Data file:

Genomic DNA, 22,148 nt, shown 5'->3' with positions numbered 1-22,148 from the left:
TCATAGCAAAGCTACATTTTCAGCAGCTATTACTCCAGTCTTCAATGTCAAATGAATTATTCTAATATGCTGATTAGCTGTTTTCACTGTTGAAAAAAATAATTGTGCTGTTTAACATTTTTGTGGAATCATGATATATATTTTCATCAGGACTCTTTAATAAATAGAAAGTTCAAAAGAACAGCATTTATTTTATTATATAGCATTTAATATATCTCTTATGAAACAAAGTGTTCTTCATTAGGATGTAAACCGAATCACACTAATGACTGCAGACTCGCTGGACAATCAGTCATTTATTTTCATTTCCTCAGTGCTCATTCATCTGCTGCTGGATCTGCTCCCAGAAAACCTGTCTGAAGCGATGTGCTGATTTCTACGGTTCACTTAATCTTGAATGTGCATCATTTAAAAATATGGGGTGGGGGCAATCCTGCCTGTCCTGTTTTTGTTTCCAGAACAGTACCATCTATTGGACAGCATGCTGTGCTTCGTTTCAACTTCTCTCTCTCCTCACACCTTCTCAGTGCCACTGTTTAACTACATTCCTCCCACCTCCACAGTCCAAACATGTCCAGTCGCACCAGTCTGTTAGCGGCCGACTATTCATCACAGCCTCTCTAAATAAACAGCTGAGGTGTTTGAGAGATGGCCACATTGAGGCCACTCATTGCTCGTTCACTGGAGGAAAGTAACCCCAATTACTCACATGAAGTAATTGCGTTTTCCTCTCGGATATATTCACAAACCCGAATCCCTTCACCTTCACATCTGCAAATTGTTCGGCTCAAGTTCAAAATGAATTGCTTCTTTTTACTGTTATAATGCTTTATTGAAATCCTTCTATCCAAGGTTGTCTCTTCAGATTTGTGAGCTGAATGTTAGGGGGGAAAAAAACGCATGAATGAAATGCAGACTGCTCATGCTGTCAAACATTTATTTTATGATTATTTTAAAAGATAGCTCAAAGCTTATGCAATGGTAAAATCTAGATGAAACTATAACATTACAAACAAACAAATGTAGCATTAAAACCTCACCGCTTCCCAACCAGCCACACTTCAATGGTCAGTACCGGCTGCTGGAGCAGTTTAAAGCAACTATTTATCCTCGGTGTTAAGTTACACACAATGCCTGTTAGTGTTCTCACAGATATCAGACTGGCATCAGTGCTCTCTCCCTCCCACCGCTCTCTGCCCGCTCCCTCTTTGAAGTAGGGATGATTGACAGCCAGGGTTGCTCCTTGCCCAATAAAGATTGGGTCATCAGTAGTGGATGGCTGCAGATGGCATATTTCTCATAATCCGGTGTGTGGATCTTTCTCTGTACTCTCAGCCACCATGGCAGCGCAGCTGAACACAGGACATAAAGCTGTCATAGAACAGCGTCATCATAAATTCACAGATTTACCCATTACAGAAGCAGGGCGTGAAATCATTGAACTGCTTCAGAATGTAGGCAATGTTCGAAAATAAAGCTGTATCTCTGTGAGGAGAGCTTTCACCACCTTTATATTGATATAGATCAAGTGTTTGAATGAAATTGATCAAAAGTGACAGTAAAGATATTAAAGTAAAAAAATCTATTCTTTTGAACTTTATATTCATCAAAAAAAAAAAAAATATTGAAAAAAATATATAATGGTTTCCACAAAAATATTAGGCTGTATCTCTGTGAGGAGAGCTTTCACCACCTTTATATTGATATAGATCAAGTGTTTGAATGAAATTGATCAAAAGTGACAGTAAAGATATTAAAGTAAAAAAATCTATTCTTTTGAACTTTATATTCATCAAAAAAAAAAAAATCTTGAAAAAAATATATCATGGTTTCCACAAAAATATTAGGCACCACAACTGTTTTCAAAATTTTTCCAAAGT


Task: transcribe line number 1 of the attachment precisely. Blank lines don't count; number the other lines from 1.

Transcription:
Genomic DNA, 22,148 nt, shown 5'->3' with positions numbered 1-22,148 from the left: